Homegrown produce typically contains greater quantities of and more diverse nutrients (antioxidants, vitamins and minerals); it hasn't spent days or weeks in transportation and storage with nutritional value deteriorating hour by hour. Picked fresh & eaten fresh tastes amazing. Plus the more you grow and use your own produce, the less you rely on processed and 'empty' foods - better for you (and you get exercise when gardening!). And then there's the psychological benefit of knowing you've put homegrown food on your table. If your family get involved, it serves to teach kids about nature and where food comes from - proven to increase interest in healthy eating habits (which may last a lifetime). And you know exactly how it's been grown; if it's been sprayed it's because you've sprayed it; you know when, and with what.
Once you've begun a garden, it makes sense to consider setting up a composting system and/or a worm farm - which are fabulous ways to recycle food and garden waste, and produce valuable resources to return to your garden - saving you money too. A great garden starts with great soil - so it's worth investing in your soil up front and continuing to build it each season. Over the years you'll create a healthy ecosystem that will sustain you each season with little input. But initially, in our Perth sandy soil, you'll need to put in time and effort to create a healthy garden - we can help you work out the best value way to do this with long lasting inputs that build soil structure.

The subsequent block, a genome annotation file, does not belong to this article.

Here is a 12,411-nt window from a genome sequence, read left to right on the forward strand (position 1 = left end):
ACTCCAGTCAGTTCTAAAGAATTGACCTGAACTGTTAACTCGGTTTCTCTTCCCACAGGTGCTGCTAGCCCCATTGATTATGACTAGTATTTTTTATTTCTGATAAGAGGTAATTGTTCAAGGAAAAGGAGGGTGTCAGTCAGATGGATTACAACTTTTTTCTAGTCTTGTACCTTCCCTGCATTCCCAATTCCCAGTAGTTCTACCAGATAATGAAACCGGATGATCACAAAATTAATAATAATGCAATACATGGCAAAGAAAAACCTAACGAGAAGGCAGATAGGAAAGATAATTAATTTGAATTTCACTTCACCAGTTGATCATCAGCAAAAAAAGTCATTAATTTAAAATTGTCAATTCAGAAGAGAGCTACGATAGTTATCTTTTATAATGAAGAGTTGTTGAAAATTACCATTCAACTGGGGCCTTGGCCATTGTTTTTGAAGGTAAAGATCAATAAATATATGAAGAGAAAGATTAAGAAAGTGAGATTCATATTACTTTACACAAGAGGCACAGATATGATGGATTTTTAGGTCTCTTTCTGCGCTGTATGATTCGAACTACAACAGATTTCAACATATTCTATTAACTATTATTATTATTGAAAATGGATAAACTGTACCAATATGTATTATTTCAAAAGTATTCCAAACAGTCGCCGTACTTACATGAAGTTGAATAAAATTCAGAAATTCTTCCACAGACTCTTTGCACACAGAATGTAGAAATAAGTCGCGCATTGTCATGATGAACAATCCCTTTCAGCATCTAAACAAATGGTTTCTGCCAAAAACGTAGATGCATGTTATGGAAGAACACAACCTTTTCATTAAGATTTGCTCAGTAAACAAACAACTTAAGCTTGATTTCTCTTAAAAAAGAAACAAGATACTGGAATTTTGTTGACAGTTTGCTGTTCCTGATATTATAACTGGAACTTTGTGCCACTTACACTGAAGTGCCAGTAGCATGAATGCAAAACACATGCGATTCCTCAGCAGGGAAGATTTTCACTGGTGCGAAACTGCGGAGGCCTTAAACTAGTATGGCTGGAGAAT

Of course - growing your own vegetables, fruit and herbs is a commitment. You do need to spend a bit of money and time to set up a garden, and it needs dedication to maintain it.
But is it rewarding? We believe it is - for so many reasons. If you're looking to begin a new garden, feel free to contact us for advice. We've got HEAPS of free gardening guides and fact sheets & videos designed to help you reach a successful harvest - just click on the "Learn" tab on our website banner above.
Happy (and thrifty) gardening!